Even though the thought of flying seems exciting and glamorous, loads of people do prefer the security to the wild and free feelings. It may not be something people enjoy admitting because we are encouraged to follow our wildest dreams and told we cannot be happy without traveling the entire globe and trying every new thing.
Often, the security of an income allows you to explore your alternative passions in your free time. The dreams are supported by the security. How will you be enjoying your dreams? Is it possible to combine security and bravery? You have some sway in the answer to that question.
Reason: Lack of determination
Why is there so much procrastination? I believe one of the biggest troubles is combining short-term interests with long-term interests. Short-term, we tend to focus on our instinctual and primal needs. Think of the seven sins: lust, gluttony, greed, sloth, wrath, envy, and pride. These focal points (known as sins to some) tend to make us lose our way to our dreams. We want to feel desired, fulfilled, and happy on a daily basis.
Long term, we sometimes want different things than we do in the short term. This gap between short-term intentions and long-term intentions can cause a chasm between what we want long-term (ambitions and dreams) versus short-term spur of the moment feelings. When you have a dream that you believe in and it is your long-term ambition to live your dream, why would you procrastinate and ‘waste’ your time?
Common reasons we ‘waste’ time include perhaps because you are stressed, perhaps because you are tired or perhaps you are distracted. If you are feeling stressed, you tend to do whatever you can to alleviate the unpleasant feelings rather than focusing on your ambitions.
Getting lost in the instinctual and primal needs will make you feel good for the moment yet probably you will regret it later on. I believe one of the best ways to avoid having regrets is to do the best you can, given the chasm between the short-term and long-term whilst you try to align the two. Do not let your bestial nature control you constantly.
Reason: Unaware of their own passions
How can you follow your dreams if you don’t know what you want to do? We are increasingly expected to know what we want to do or to be at an earlier age. It feels like after our age hits the double digits, there should be an idea of what you love to do and how you will follow those dreams into becoming a reality.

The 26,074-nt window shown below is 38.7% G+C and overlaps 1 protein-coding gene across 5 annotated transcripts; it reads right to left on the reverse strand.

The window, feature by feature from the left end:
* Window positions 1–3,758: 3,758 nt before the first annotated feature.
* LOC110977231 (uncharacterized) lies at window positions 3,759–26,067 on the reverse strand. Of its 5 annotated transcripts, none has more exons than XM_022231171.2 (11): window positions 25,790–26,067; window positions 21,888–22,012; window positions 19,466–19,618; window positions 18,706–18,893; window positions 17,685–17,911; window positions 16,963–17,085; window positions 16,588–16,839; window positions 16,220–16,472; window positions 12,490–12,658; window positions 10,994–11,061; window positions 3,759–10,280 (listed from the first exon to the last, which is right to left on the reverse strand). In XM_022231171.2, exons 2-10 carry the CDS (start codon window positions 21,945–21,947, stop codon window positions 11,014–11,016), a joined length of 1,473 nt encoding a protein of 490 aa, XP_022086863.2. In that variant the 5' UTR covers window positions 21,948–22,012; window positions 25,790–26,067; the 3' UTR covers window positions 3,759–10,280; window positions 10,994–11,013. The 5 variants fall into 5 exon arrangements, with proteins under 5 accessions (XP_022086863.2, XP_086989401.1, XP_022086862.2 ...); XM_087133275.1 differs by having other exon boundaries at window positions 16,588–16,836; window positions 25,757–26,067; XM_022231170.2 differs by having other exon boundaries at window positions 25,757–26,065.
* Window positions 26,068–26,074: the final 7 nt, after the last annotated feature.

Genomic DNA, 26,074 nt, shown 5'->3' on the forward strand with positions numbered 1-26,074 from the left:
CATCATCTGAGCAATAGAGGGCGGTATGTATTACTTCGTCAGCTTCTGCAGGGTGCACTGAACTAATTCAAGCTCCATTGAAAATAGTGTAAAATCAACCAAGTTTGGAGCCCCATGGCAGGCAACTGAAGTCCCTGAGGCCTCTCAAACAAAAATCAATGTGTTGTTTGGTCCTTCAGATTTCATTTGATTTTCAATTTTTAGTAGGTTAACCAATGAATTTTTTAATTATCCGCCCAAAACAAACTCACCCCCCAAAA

Some of us are lucky and find what they want to do in life quite quickly. Others believe they’ve found it early but discover their true passions later on. Then there are people that go decades without finding a trace of a passion or a big dream. Maybe we aren’t all meant to have big dreams and filled to the brim with passions. I do hope everyone has at least one passion. It is a wonderful feeling to embrace a passion and to be able to pursue it to get this deep pure happiness.
Unfortunately, I believe it is not the case. I have a close friend of mine who does not feel he has a single passion other than his girlfriend. I can tell that it isn’t doing him any favours. It is difficult to find a passion when your only passion is a person, how will you compare another passion in the form of a sport or a hobby or another pastime? I’ve tried to help him, best I can come up with is to figure out how you realized the person was a passion and then try to take the same approach to other potential passions.
Try to do a new activity weekly if you want to find a new passion. Get out of your comfort zone because that safe place will not allow you to grow into figuring out these parts of you that seem rather well hidden. Explore new activities if you want to see whether you have more passions just waiting to be discovered.
Reason: Social pressure
Friends and family have a huge influence on your life; there is no doubt about it. When you are young, your family sets the foundation of how you interact with people, your behaviour, your mannerisms, and whom you believe you should be. After you mature, you begin to build a friend network, which also set a sort of ‘standard’ for society in your direct surrounding.